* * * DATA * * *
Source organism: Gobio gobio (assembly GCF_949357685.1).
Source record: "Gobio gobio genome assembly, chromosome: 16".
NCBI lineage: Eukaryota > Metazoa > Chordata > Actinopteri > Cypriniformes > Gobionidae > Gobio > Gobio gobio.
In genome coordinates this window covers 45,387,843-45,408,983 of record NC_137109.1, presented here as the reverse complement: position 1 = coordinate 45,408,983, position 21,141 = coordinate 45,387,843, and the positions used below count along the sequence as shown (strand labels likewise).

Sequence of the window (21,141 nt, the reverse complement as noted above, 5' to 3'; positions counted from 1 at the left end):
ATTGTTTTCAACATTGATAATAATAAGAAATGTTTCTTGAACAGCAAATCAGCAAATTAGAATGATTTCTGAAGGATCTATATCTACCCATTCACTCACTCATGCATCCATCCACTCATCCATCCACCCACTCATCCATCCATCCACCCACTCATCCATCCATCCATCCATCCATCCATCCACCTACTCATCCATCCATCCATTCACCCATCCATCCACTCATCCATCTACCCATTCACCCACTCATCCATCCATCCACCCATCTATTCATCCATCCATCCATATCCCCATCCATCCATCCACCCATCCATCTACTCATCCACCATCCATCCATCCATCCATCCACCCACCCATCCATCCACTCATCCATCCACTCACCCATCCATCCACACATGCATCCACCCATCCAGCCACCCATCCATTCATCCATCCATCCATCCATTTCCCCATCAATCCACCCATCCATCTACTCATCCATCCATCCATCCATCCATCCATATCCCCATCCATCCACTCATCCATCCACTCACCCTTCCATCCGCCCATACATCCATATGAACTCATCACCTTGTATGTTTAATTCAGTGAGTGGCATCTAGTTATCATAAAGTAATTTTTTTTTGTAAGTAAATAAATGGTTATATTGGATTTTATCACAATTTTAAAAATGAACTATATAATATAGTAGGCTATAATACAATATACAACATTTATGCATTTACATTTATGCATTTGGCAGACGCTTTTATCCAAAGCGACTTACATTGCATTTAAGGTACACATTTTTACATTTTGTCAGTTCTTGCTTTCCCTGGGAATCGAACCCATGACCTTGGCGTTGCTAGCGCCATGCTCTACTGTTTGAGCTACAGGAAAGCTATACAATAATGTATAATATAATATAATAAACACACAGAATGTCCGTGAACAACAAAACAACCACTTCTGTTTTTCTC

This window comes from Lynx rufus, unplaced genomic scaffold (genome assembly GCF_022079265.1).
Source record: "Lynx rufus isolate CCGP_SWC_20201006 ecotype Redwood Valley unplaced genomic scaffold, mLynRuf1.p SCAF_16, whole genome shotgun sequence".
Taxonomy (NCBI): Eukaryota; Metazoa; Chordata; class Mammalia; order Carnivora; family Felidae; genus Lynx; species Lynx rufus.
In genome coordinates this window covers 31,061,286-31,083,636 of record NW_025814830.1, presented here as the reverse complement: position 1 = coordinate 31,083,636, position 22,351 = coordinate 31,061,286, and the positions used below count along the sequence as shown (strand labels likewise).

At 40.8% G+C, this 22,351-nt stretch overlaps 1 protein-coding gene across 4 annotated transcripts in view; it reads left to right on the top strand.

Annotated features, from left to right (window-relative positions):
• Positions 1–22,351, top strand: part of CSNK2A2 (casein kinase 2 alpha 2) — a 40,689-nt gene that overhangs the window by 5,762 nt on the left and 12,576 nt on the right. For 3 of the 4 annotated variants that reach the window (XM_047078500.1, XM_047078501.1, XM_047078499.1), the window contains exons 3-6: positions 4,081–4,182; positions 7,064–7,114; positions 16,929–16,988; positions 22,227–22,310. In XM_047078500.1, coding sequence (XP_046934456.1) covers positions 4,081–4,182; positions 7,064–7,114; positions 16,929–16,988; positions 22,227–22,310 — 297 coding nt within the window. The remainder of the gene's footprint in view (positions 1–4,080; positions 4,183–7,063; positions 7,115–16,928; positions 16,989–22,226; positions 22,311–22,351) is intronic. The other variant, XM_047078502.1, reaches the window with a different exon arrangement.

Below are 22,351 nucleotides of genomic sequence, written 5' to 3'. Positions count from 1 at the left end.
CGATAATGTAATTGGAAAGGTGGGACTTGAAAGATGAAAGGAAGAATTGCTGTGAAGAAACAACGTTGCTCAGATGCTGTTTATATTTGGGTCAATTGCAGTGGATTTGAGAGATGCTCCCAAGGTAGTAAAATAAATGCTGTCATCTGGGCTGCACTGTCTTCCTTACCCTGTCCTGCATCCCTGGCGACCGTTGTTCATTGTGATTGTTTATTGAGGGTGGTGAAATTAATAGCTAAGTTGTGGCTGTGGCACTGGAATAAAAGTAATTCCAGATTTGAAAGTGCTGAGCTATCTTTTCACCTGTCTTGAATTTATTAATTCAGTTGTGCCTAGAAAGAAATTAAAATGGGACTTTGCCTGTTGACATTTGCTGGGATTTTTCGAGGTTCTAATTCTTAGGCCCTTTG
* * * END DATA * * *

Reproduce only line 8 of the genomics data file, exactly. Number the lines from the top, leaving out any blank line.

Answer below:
Source record: "Lynx rufus isolate CCGP_SWC_20201006 ecotype Redwood Valley unplaced genomic scaffold, mLynRuf1.p SCAF_16, whole genome shotgun sequence".